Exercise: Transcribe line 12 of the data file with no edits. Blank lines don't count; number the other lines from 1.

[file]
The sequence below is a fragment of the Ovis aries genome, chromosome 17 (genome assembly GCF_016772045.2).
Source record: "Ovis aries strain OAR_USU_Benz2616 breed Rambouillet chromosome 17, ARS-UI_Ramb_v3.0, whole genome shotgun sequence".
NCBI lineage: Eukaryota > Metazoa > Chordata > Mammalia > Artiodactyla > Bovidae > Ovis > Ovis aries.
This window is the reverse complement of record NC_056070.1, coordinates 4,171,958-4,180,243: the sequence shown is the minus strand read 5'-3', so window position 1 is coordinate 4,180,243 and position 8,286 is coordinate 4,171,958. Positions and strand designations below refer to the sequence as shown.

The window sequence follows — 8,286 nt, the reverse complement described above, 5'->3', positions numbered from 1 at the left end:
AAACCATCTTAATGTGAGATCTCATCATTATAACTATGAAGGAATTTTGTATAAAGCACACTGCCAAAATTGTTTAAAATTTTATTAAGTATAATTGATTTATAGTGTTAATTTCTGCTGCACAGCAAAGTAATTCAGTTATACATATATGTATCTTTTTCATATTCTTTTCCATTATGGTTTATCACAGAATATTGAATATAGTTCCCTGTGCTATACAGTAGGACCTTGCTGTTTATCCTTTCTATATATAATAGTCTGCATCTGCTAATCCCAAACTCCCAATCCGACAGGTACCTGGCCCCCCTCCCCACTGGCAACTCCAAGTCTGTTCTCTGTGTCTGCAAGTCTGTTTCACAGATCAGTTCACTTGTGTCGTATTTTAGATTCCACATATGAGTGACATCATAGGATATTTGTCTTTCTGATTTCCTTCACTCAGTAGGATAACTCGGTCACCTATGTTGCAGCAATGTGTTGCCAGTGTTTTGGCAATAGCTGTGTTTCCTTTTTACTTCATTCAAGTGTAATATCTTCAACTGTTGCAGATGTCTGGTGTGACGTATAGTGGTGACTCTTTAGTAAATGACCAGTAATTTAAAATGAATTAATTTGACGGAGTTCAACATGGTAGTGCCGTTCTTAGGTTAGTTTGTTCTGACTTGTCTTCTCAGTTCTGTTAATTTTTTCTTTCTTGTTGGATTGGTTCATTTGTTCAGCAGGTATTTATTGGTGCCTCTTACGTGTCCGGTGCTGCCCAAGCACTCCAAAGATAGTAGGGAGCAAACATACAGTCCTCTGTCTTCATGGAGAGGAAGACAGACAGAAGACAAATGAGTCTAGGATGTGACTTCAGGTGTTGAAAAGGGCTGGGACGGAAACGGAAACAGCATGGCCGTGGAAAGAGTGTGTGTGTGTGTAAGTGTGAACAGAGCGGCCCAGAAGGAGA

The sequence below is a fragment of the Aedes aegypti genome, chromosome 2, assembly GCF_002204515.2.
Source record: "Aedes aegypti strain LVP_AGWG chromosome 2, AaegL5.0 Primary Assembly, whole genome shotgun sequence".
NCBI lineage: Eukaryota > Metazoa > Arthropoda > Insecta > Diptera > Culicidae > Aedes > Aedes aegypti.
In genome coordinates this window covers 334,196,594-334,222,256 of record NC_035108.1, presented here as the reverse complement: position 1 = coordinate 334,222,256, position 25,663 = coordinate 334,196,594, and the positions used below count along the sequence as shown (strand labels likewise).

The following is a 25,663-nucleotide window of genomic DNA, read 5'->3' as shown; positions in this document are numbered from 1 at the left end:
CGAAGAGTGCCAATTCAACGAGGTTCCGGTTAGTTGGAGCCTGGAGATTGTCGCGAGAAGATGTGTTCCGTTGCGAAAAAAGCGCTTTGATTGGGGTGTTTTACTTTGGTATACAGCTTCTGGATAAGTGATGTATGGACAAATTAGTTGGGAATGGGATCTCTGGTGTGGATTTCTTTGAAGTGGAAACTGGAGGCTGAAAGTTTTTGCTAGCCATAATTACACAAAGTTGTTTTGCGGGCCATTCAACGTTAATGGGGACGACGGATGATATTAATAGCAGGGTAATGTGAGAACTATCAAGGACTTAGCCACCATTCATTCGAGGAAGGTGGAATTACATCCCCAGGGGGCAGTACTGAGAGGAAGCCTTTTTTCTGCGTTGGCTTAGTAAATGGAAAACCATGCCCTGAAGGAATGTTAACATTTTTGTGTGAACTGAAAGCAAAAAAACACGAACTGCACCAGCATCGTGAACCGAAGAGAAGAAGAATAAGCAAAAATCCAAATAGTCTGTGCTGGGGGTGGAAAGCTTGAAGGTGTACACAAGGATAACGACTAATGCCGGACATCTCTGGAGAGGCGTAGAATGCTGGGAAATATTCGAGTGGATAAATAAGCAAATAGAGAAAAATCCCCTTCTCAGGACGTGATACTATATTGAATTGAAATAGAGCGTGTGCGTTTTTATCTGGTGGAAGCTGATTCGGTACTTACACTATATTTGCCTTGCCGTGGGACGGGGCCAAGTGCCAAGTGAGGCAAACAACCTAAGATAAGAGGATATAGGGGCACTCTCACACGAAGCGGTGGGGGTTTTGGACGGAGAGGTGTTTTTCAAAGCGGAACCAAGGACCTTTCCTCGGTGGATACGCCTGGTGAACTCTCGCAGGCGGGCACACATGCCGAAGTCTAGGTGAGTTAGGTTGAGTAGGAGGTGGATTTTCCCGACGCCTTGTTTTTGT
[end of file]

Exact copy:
CGAAGAGTGCCAATTCAACGAGGTTCCGGTTAGTTGGAGCCTGGAGATTGTCGCGAGAAGATGTGTTCCGTTGCGAAAAAAGCGCTTTGATTGGGGTGTTTTACTTTGGTATACAGCTTCTGGATAAGTGATGTATGGACAAATTAGTTGGGAATGGGATCTCTGGTGTGGATTTCTTTGAAGTGGAAACTGGAGGCTGAAAGTTTTTGCTAGCCATAATTACACAAAGTTGTTTTGCGGGCCATTCAACGTTAATGGGGACGACGGATGATATTAATAGCAGGGTAATGTGAGAACTATCAAGGACTTAGCCACCATTCATTCGAGGAAGGTGGAATTACATCCCCAGGGGGCAGTACTGAGAGGAAGCCTTTTTTCTGCGTTGGCTTAGTAAATGGAAAACCATGCCCTGAAGGAATGTTAACATTTTTGTGTGAACTGAAAGCAAAAAAACACGAACTGCACCAGCATCGTGAACCGAAGAGAAGAAGAATAAGCAAAAATCCAAATAGTCTGTGCTGGGGGTGGAAAGCTTGAAGGTGTACACAAGGATAACGACTAATGCCGGACATCTCTGGAGAGGCGTAGAATGCTGGGAAATATTCGAGTGGATAAATAAGCAAATAGAGAAAAATCCCCTTCTCAGGACGTGATACTATATTGAATTGAAATAGAGCGTGTGCGTTTTTATCTGGTGGAAGCTGATTCGGTACTTACACTATATTTGCCTTGCCGTGGGACGGGGCCAAGTGCCAAGTGAGGCAAACAACCTAAGATAAGAGGATATAGGGGCACTCTCACACGAAGCGGTGGGGGTTTTGGACGGAGAGGTGTTTTTCAAAGCGGAACCAAGGACCTTTCCTCGGTGGATACGCCTGGTGAACTCTCGCAGGCGGGCACACATGCCGAAGTCTAGGTGAGTTAGGTTGAGTAGGAGGTGGATTTTCCCGACGCCTTGTTTTTGT